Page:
Looking around at the cruelty and callousness in the world, don’t you kind of wish that God would just show Himself to everyone so that human beings would straighten up and stop doing evil things? Don’t you wish God would appear and make all of the difficult sufferings in your life better? The Prophet Isaiah begged for God’s intervention in his own wayward time with a groaning heart of frustration and fervent supplication. Like him, we may find ourselves crying out to the Lord of All,
“Oh, that you would rend the heavens and come down!”
But He already did.
God of All, Creator and Master of the Universe, pierced through time and space to come down among us. Did the mountains quake with His coming as fire makes the water boil? No. As the Prophet Elijah was shown, however, God’s presence is made more purely manifest — not in a fierce storm, the crushing of rocks, or a fiery blaze — but in a still, small voice.
Have you ever heard the breathing of a newborn child? Do you know the sound of a tiny baby’s gentle coo? This is the littleness wherein we are to seek the presence of the divine, the reality of God among us. For when the Lord did rend the heavens and come down to earth, so that all nations might fear Him, He did so by taking on the fragility of flesh, becoming one of us, and living a little life of quiet obscurity. For thirty years, God walked among us, and no one who saw Him or passed Him by was brought low in fear and trembling before the incarnate presence of their Creator. Yet He was there, among them, standing right in front of them, doing carpentry work for them, eating at their tables, or letting them go ahead of Him up the temple steps.
They didn’t recognize the divine presence.
You may say that there is nothing fearsome about a baby, nothing about Jesus Christ that would cause nations to bow down before the one, true living God, nothing that would cause anyone to fear the Lord. Even the darkened sky and quaking earth at the moment of Jesus’s death upon the Cross was too easily dismissible as a strange phenomenon and nothing more. Jesus’s resurrection from the dead is, of course, a mighty and awesome deed performed by God to prove His power over all, but even that didn’t come in a blaze of glory. He showed Himself rather quietly to His friends and disciples, with no shouting, no fanfare — He was just there, speaking to them as He had always done with the voice of one seemingly ordinary man. And when He ascended into Heaven, it was not even in a chariot of fire. It was in a gentle mist, the softness of a cloud.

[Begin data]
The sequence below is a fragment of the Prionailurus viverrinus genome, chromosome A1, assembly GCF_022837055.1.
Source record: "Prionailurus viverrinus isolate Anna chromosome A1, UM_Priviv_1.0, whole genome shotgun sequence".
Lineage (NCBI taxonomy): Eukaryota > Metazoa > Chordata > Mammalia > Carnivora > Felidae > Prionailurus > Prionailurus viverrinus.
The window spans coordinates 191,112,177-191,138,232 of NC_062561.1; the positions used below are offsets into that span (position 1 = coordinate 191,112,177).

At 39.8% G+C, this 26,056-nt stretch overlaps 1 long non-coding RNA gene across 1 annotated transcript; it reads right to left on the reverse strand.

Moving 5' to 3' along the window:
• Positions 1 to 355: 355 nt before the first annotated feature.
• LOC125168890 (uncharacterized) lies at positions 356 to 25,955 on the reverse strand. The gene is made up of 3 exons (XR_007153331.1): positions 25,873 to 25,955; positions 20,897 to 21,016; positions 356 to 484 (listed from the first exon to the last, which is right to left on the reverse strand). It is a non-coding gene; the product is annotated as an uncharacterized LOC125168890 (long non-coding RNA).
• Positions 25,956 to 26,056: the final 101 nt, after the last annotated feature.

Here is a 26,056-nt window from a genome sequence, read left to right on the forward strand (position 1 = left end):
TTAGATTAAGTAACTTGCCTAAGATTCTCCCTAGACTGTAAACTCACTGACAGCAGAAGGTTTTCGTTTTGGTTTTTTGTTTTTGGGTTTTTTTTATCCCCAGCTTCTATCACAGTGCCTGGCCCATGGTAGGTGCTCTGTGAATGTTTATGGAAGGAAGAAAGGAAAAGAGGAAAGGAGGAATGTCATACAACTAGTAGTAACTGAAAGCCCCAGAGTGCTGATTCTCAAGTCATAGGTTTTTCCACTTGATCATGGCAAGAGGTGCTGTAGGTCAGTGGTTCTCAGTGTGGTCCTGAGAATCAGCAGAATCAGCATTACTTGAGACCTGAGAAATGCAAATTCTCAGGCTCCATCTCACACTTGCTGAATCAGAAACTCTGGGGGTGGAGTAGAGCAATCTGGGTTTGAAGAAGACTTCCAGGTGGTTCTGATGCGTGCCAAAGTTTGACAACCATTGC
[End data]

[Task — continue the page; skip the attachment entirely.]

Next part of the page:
If Almighty, Infinite, and Eternal God is willing to empty Himself of all claims to grand superiority and become the lowest of the low for love of you… is that not a fearsome love? To use all divine power to become a helpless newborn baby — what kind of God is this? The only God, the one, true Source of all being and Creator of all life, because only love, divine love, can crush rocks by sheer will and set fireballs blazing in order to create the tenderness of flesh and the quiet stillness of a loving voice.
God chose to come down in humility and simplicity precisely to reveal the truth about goodness, the truth about humankind. Every human being is an image of God — you are a divine image, even though you cannot command the wind and sea at will. The Divine Presence of Almighty God came down to live as a tiny baby, as a small child, because every baby, every child, every human being receives the presence of God in the working of the Holy Spirit, not to perform spectacular deeds to overwhelm the senses, but to do good in the quietest, smallest ways. God wants to see that He is here.
He is with you.
He is within you.
God’s reality is all around you. He seeks your company in your silent stillness and in the little ones, the most vulnerable among us.
Be afraid of your ability to dismiss this truth, to fail to recognize God’s presence. Nothing is more fearsomely powerful than God’s love and nothing is more fearfully pointless than trying to live your life without it. This Advent, as we prepare to celebrate the birth of Christ, God in the flesh, let us pray that we will see God show Himself to us in the littleness of life, and let us pray to the Lord in the words of Isaiah: “Would that You might meet us doing right, that we might be mindful of You in our ways!”
© 2020 Christina Chase
Quotes from Isaiah 63:19, 64:4 (and other references to the Readings for the first week of Advent, 2020)
Although crippled by disease, I'm fully alive in love. I write about the terrible beauty and sacred wonder of life, while living with physical disability and severe dependency. A revert to the Catholic faith through atheism, I'm not afraid to ask life's big questions. I explore what it means to be fully human through my weekly blog and have written a book: It's Good to Be Here, published by Sophia Institute Press.